We seem to have forgotten just what a wreck Reagan made of the government. Defense money was squandered for bombers costing billions of dollars and for laser satellite systems that were supposed to shoot down enemy missiles from space (but never did). The Savings and Loan fiasco also happened on the Reagan watch. In an attempt to make banks compete, the Reagan Administration let S&L’s invest in all sort of murky investments that caused S&L’s and banks to fail all across the country. The U.S. taxpayers bailed out these mistakes to the tune of over $100B.

And then there were the cast of bizarre characters populating the top ranks of government. As one example, we had Anne Burford Gorsuch, at the EPA, whose idea of improving the environment was to decimate the agency, and who set the sterling example of chain smoking in her office. And of course who can forget Energy Secretary James Watt, who showed his sterling political skills by saying he had the perfect staff because “I have a black, a woman, two Jews and a cripple”.

Meanwhile, we had Reagan involving the CIA and our military in all sorts of banana republics. We invaded Grenada because a few Marxists were running around. We funded what amounted to government terrorists in a civil war in El Salvador that killed and terrorized thousand of people for more than a decade. We did similar operations in places like Guatemala and Costa Rica. Reagan approved a brilliant strategy of providing “freedom fighters” in Afghanistan with shoulder-launched Stinger missiles. These same freedom fighters, of course, are today’s Taliban and many of the weapons we supplied are now being turned against our forces. Reagan also cozied up to Saddam Hussein and sent no less than current Secretary of Defense Don Rumsfeld to Baghdad to make nice and to offer U.S. military aid. And then there was the plainly illegal but under the table shenanigans that Oliver North directed from his office at the National Security Council in the White House. Lets also not forget the hundreds of marines killed by a terrorist bombing in Lebanon for which Reagan assumed “full responsibility” but naturally didn’t pay a political price.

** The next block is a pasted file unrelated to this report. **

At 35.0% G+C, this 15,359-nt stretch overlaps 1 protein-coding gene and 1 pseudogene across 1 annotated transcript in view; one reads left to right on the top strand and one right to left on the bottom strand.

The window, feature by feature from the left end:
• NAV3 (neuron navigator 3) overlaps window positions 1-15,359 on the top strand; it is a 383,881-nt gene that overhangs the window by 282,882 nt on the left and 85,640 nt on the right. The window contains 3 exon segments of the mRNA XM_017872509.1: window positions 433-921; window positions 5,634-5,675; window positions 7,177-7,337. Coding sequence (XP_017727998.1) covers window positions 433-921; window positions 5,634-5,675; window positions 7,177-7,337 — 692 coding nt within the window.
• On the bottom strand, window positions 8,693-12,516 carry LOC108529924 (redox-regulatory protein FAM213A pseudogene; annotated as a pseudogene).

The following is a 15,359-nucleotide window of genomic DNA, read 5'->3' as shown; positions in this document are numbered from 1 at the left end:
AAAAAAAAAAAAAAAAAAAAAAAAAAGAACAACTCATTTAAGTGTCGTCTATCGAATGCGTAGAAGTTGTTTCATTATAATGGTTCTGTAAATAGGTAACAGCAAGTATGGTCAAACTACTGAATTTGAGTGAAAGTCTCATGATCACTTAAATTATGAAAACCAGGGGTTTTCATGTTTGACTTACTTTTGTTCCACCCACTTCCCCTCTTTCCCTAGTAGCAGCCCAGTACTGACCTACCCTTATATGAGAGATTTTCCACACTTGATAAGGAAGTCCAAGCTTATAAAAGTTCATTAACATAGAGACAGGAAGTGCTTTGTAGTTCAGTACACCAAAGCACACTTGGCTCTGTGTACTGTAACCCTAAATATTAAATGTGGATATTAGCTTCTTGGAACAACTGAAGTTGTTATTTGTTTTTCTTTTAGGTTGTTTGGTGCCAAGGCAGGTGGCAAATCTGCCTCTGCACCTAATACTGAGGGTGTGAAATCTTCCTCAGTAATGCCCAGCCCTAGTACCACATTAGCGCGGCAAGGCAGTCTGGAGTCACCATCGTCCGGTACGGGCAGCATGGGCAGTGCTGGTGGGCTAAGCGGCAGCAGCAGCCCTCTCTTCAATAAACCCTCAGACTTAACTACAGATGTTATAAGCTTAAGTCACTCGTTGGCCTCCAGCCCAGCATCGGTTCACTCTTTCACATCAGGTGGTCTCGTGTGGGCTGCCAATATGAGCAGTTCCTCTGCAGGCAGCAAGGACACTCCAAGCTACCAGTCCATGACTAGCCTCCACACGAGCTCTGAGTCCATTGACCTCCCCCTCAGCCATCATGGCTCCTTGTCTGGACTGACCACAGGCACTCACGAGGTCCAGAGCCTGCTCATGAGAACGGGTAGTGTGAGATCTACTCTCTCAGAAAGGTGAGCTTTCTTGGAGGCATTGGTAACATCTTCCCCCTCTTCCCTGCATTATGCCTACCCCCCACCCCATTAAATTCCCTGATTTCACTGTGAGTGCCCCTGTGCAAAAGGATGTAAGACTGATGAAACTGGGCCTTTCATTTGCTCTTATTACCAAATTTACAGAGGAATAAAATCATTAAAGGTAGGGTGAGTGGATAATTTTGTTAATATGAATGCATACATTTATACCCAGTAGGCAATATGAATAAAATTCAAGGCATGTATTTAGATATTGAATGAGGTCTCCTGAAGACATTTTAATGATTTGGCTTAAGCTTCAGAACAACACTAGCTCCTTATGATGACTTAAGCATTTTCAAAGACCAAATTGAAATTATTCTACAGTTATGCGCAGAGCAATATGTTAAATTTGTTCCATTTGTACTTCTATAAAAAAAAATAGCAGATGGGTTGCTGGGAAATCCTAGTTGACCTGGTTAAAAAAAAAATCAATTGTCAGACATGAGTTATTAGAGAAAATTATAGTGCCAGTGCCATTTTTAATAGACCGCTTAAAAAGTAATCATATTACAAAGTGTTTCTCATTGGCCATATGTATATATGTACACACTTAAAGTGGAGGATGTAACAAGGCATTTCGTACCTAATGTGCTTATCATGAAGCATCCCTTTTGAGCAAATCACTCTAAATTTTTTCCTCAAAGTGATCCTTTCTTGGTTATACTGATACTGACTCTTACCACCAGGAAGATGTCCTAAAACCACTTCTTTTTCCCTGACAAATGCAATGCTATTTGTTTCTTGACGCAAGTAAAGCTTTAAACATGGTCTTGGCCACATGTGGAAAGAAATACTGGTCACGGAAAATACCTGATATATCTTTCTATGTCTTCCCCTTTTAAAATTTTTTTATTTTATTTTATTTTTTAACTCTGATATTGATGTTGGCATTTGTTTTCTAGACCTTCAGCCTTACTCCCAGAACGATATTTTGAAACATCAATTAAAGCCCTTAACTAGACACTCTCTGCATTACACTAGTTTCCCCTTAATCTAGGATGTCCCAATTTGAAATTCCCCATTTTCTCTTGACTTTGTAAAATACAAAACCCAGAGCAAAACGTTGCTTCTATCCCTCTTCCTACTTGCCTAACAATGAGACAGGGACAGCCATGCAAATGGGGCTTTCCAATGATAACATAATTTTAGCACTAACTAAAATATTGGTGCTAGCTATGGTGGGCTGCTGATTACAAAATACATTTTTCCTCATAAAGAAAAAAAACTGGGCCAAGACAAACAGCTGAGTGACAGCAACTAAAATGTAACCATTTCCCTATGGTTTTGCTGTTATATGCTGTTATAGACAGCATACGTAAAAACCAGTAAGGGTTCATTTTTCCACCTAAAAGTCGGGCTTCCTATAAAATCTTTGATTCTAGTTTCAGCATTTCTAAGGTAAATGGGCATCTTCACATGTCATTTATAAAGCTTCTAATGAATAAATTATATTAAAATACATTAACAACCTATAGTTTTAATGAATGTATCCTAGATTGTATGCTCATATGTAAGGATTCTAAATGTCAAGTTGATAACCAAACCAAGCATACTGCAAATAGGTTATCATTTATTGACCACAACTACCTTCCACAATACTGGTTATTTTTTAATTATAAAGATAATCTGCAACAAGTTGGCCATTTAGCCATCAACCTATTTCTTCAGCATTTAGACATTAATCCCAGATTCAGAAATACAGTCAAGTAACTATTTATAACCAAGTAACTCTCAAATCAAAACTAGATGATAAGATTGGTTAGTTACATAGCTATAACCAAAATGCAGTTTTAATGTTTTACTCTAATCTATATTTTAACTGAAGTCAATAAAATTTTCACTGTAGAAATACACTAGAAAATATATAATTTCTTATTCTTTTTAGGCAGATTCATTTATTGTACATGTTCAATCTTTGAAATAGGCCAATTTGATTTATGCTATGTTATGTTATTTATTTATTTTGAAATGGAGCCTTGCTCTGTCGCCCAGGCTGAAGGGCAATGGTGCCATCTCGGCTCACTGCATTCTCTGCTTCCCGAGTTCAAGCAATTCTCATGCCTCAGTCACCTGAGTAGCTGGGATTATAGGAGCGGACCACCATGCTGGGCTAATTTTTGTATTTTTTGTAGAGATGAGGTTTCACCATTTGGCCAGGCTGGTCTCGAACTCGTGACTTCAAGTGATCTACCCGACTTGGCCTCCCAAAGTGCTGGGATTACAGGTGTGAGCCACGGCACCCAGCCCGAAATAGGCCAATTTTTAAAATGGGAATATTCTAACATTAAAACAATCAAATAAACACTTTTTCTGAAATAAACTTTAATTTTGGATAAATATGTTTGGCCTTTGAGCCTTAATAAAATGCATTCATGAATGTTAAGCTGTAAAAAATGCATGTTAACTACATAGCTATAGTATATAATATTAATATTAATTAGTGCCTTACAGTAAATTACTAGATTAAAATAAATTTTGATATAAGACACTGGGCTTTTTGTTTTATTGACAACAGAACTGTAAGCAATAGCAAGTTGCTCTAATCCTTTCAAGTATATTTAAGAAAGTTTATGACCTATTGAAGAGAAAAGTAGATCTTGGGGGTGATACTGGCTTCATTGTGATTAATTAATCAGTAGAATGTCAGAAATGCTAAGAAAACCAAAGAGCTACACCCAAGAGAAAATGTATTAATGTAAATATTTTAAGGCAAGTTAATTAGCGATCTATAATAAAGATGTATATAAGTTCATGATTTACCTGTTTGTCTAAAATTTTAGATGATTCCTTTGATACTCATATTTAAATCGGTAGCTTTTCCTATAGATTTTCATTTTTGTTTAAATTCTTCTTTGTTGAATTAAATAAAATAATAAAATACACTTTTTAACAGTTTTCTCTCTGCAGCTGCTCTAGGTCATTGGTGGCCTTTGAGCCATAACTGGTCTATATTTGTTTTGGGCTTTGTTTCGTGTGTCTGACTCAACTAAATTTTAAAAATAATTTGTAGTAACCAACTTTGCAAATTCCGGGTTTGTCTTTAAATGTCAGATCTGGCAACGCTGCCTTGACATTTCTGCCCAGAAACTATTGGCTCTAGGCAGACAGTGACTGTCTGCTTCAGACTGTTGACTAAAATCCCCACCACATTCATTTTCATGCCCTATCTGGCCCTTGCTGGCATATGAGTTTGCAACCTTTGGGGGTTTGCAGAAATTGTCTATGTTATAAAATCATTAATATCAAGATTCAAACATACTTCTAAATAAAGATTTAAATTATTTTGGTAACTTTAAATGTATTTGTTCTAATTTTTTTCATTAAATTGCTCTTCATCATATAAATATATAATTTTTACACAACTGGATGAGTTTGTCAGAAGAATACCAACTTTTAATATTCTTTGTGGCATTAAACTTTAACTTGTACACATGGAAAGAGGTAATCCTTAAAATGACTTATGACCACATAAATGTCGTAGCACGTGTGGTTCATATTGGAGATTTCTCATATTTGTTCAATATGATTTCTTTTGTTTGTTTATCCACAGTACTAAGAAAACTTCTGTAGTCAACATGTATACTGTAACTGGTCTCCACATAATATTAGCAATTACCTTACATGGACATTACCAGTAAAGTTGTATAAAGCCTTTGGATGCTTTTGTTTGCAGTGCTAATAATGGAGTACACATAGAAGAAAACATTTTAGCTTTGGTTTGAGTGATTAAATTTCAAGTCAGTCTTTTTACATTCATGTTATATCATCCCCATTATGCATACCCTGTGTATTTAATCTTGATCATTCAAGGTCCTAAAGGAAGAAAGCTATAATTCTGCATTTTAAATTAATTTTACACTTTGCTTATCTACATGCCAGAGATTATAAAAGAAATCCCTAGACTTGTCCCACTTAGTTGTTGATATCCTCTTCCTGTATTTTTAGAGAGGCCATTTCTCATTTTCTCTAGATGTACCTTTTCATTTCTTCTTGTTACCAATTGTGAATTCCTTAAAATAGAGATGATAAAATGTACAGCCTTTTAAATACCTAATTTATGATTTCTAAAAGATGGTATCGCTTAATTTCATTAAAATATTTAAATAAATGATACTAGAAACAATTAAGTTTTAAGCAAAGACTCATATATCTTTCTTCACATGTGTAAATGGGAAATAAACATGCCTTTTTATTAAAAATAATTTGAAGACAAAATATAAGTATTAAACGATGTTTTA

Arguably Reagan did change the shape of government. Before he took office most of us thought of the government as an institution by and for the people. Reagan portrayed the government as a somewhat evil institution not to be trusted. His “legacy” continues today to portray the government this way. He embraced supply side economics that led to the largest deficits in the history of our country, during either peace or war.

Is this the stuff of legacy? Apparently. Because here in Washington the Reagan Legacy Project has been very busy. First National Airport was renamed to Ronald Reagan National Airport. Those of us who remember Reagan were very puzzled by this. He hated Washington and couldn’t wait to get away from it for extended vacations in California. Why name an airport after him next to a city he loathed? But there was also the Ronald Reagan Building at Federal Triangle, which has the dubious honor of being the most expensive federal building every constructed, busting its budget numerous times (all that marble gets expensive!) The Reagan Building may well be a fitting landmark to the man. As a president who gave us the largest deficits of all time, it is fitting to name the most costly and badly managed federal construction project after him.

Will Ronald Reagan make it on Mount Rushmore? Rest assured the Reagan Legacy Project is working hard on this endeavor too. But also be confident of this: history will judge Reagan as a lesser president, not a great president. Naming so many things after him and putting him on Mount Rushmore won’t change the facts. He was a nice guy but a disaster of a president. Fifty years from now his name will only evoke snickers.

One response to “The Reagan Wreckage”

  1. Yeah what you said! Honestly how much are we supposed to do for this guy? He wasn’t that good of a president. I’ve been to the Ronald Reagan building. I was not impressed. It’s hard as hell to get into and overpriced as well.